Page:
“Whatever your life's work is, do it well. A man should do his job so well that the living, the dead and the unborn could do it no better.” Martin Luther King.
Things are a bit hazy. But I could recall I met the late Daniel Saka Acquaye when I started my national service at the Graphic Communications Group Limited a decade plus one ago. He was then the Regional Sports Development Officer(RSDO)–designation now Regional Sports Director– for Greater Accra.
I had arranged to interview him on Greater Accra’s sports development. The passion and energy with which the late Saka Acquaye exhibited in his delivery on how sports can be used as a tool for national development and as a major source of employment for the youth was second to none.
We became close friends afterwards and it was through him, that what we call in Ghana here as the least financed sporting disciplines became endeared to my heart. In fact, he schooled me on what sports meant in the country relative to the 36 sporting disciplines we have in Ghana minus football.
Hitherto as a young JHS graduate and venturing into SHS, I had only known football as Ghana’s only sporting discipline which the nation accounts for. Athletics was something I watched at JHS during Inter-co and played table tennis.
The two disciplines I thought was only for fun and pleasure–to some extent exercise. But Mr Acquaye indoctrinated me on what was then ‘deified’ as lesser-known sports and later became least financed sporting disciplines.
He was an unassuming man who was ever-ready to work with the media and any medium to grow, nurture and develop sports in the country. He educated me on how the National Sports Authority(NSA) which was then the National Sports Council operated.
During his tenure as the sports director of Greater Accra he was the central figure in the organisation of the Unity Games which was staged at the University of Ghana, Legon, during the leadership of the late Professor John Evans Atta-Mills. He was also pivotal in the organisation of regional sports festivals.
Mr Acquaye was transferred to the Ashanti Region by the then National Sports Authority Director General, Worlanyo Agra, after a spat with the then Greater Accra Regional Minister, Nii Armah Ashietey.
In that region he distinguished himself by the rapid development and construction of handball, volleyball, basketball, swimming pool facilties in and around the Baba Yara Sports Stadium.
He was instrumental in reviving colts football in the region and established a handball and volleyball league system in the region. He also championed the cross-country competitions and other athletics programmes in the region.
He rehabilitated dilapidated sporting infrastructure at the Baba Yara Stadium, constructed new sporting play grounds and introduced many youth to the game. His record at the Ashanti Region prompted his bosses in Greater Accra to recall him back as Deputy Director General in charge of technical duties. A post he performed creditably well.
A little blip in the twilight of his cherished career nearly marred three decades of dedicated service to sports development in the country. But the late Acquaye weathered the storm and came back stronger.
Saka Acquaye may be known in sporting circles for everything with regard to sports, however, his dedication to identifying sporting talents, growing the discipline from the rudiments, nurturing talents for the national cause would be the cynosure that Ghana will forever live to admire.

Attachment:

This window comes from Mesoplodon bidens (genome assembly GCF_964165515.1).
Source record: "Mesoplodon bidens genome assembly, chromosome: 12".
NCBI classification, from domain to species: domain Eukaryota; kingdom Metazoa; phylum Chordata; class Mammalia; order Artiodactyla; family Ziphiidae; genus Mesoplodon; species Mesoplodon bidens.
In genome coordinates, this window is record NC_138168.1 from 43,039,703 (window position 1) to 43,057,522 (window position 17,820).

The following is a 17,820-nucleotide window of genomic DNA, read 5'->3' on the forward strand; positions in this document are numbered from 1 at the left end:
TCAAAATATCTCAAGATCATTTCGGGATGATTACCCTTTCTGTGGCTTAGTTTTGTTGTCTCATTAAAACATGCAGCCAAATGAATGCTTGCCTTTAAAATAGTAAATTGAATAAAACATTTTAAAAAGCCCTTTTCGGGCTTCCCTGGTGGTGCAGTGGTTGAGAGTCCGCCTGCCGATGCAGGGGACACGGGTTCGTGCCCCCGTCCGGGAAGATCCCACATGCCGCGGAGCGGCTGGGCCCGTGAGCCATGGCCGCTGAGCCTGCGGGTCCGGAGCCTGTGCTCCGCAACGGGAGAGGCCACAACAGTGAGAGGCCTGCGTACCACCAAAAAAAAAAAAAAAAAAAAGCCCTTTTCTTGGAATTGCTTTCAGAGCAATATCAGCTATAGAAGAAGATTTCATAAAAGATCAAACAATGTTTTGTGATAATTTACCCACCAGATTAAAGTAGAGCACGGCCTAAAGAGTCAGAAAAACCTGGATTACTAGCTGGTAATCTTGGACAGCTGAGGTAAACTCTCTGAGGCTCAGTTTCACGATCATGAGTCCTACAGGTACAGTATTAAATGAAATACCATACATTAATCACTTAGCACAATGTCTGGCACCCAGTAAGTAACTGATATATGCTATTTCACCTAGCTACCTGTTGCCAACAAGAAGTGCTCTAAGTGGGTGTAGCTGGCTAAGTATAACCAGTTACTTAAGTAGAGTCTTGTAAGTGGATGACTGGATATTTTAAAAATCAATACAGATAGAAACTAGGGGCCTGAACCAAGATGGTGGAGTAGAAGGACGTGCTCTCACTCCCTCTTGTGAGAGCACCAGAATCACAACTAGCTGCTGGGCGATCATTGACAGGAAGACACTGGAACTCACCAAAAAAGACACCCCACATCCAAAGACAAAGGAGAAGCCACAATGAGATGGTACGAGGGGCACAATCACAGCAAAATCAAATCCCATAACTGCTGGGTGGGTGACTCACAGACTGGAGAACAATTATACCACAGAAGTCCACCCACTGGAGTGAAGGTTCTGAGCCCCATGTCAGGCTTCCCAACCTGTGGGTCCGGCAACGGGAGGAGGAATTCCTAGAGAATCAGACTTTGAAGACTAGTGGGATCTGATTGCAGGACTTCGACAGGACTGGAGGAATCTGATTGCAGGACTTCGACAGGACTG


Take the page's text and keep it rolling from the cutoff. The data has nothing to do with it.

Mr Acquaye worked soo hard to the detriment of his health, children and family. At one instance I visited him at home and met his absence. He was on a sports assignment and upon arriving at the house he directed that we go to another sports programme and when his young son informed him that his lunch was ready, he virtually snubbed it and asked that we proceeded to the venue.
He was never interested in the monetary aspect of sport. He could not be induced to reject a sporting talent for another, he could not be cajoled to forego a just cause for sports, he could not be intimidated to abandon sports.
The late Saka Acquaye believed in using the media as an important tool to promote and develop sports in the country. He respected journalists, offered them both financial and logistical support, gave some accommodation in his house, offered a ride in his official vehicle to many media practitioners and treated members of the fourth estate of the realm as tin gods.
He treated all sports men and women equally and never shied away from espousing his views on sports and how best sports could we made to help the cause of the country in its developmental agenda. He lamented the abandonment of sports by successive politicians and governments. He never dabbled in politics. His politics was sports. His creed was sports. His breath was sports. Ghana never cherished him.
He was always relegated to the background. Scorned, rejected and humiliated by various politicians and successive governments. Even when all the good policies on developing the least financed sporting disciplines were formulated by him.
The late Saka Acquaye was never listened to. He was never paid attention to. He never complained publicly or shamed any politician or government official. He was always obedient and respectful towards his bosses and obeyed their instructions.
His nickname, Fish, is reminiscent of his great exploits as a swimmer and he still holds many national records in swimming. His peers called him ‘fish’ because he swam like a fish , even more than a fish in competitions. He was an ardent swimmer.
Too often belated social consciences arise in nostalgic feeling about the demise of a great man. Saka Acquaye was that great man Ghana never had. To that end, Martin Luther King’s sermon hold sway.
“Whatever your life's work is, do it well. A man should do his job so well that the living, the dead and the unborn could do it no better.” Martin Luther King. Die well Fishey!!!!!!